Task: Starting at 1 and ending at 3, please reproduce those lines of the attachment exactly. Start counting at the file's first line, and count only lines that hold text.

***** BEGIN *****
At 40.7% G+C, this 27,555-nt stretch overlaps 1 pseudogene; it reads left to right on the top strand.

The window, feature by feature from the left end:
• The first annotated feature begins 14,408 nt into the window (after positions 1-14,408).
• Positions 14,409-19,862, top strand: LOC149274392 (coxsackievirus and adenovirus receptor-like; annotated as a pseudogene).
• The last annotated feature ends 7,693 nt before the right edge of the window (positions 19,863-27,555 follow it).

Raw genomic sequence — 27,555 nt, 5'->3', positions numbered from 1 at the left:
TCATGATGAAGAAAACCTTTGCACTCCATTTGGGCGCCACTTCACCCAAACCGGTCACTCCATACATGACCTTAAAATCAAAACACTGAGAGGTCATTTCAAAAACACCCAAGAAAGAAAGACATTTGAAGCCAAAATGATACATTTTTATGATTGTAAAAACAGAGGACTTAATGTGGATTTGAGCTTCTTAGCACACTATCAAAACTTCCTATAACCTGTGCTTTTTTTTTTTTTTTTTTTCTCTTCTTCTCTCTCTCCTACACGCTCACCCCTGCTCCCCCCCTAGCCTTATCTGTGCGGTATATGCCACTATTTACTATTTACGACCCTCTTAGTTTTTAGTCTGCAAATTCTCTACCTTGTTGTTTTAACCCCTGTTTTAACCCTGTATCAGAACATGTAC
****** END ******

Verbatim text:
At 40.7% G+C, this 27,555-nt stretch overlaps 1 pseudogene; it reads left to right on the top strand.

The window, feature by feature from the left end:
• The first annotated feature begins 14,408 nt into the window (after positions 1-14,408).